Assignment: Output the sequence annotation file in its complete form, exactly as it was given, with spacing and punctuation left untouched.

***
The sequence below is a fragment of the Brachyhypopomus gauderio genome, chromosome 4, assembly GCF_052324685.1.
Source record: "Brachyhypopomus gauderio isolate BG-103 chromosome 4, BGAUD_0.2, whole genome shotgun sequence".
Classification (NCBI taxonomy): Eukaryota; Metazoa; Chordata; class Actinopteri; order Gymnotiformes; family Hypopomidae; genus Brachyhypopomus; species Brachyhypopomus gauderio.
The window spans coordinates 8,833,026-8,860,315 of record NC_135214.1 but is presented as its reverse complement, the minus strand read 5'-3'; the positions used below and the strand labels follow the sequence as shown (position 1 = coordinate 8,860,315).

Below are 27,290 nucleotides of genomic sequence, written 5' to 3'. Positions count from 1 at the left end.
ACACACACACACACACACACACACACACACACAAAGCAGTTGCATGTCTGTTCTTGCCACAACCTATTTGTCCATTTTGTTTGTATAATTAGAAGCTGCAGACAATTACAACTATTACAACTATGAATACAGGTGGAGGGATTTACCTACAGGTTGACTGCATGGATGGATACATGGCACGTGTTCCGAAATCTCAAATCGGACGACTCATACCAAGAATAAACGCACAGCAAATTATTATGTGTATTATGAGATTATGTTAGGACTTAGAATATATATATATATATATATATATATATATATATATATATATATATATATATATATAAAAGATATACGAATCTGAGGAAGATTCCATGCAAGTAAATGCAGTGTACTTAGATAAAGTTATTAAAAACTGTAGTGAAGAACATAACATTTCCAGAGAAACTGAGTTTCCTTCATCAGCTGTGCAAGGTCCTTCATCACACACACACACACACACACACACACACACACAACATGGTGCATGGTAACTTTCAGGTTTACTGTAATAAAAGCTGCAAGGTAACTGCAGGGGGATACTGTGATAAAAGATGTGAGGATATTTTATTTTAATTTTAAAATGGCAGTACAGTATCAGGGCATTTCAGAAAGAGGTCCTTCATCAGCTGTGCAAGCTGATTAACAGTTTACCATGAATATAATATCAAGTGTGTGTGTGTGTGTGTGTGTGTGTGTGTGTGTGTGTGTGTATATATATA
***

The sequence below is a fragment of the Brachyhypopomus gauderio genome, chromosome 4, assembly GCF_052324685.1.
Source record: "Brachyhypopomus gauderio isolate BG-103 chromosome 4, BGAUD_0.2, whole genome shotgun sequence".
Classification (NCBI taxonomy): Eukaryota; Metazoa; Chordata; class Actinopteri; order Gymnotiformes; family Hypopomidae; genus Brachyhypopomus; species Brachyhypopomus gauderio.
The window spans coordinates 8,833,026-8,860,315 of record NC_135214.1 but is presented as its reverse complement, the minus strand read 5'-3'; the positions used below and the strand labels follow the sequence as shown (position 1 = coordinate 8,860,315).

Below are 27,290 nucleotides of genomic sequence, written 5' to 3'. Positions count from 1 at the left end.
ACACACACACACACACACACACACACACACACAAAGCAGTTGCATGTCTGTTCTTGCCACAACCTATTTGTCCATTTTGTTTGTATAATTAGAAGCTGCAGACAATTACAACTATTACAACTATGAATACAGGTGGAGGGATTTACCTACAGGTTGACTGCATGGATGGATACATGGCACGTGTTCCGAAATCTCAAATCGGACGACTCATACCAAGAATAAACGCACAGCAAATTATTATGTGTATTATGAGATTATGTTAGGACTTAGAATATATATATATATATATATATATATATATATATATATATATATATATATATATATAAAAGATATACGAATCTGAGGAAGATTCCATGCAAGTAAATGCAGTGTACTTAGATAAAGTTATTAAAAACTGTAGTGAAGAACATAACATTTCCAGAGAAACTGAGTTTCCTTCATCAGCTGTGCAAGGTCCTTCATCACACACACACACACACACACACACACACACACAACATGGTGCATGGTAACTTTCAGGTTTACTGTAATAAAAGCTGCAAGGTAACTGCAGGGGGATACTGTGATAAAAGATGTGAGGATATTTTATTTTAATTTTAAAATGGCAGTACAGTATCAGGGCATTTCAGAAAGAGGTCCTTCATCAGCTGTGCAAGCTGATTAACAGTTTACCATGAATATAATATCAAGTGTGTGTGTGTGTGTGTGTGTGTGTGTGTGTGTGTGTGTGTATATATATA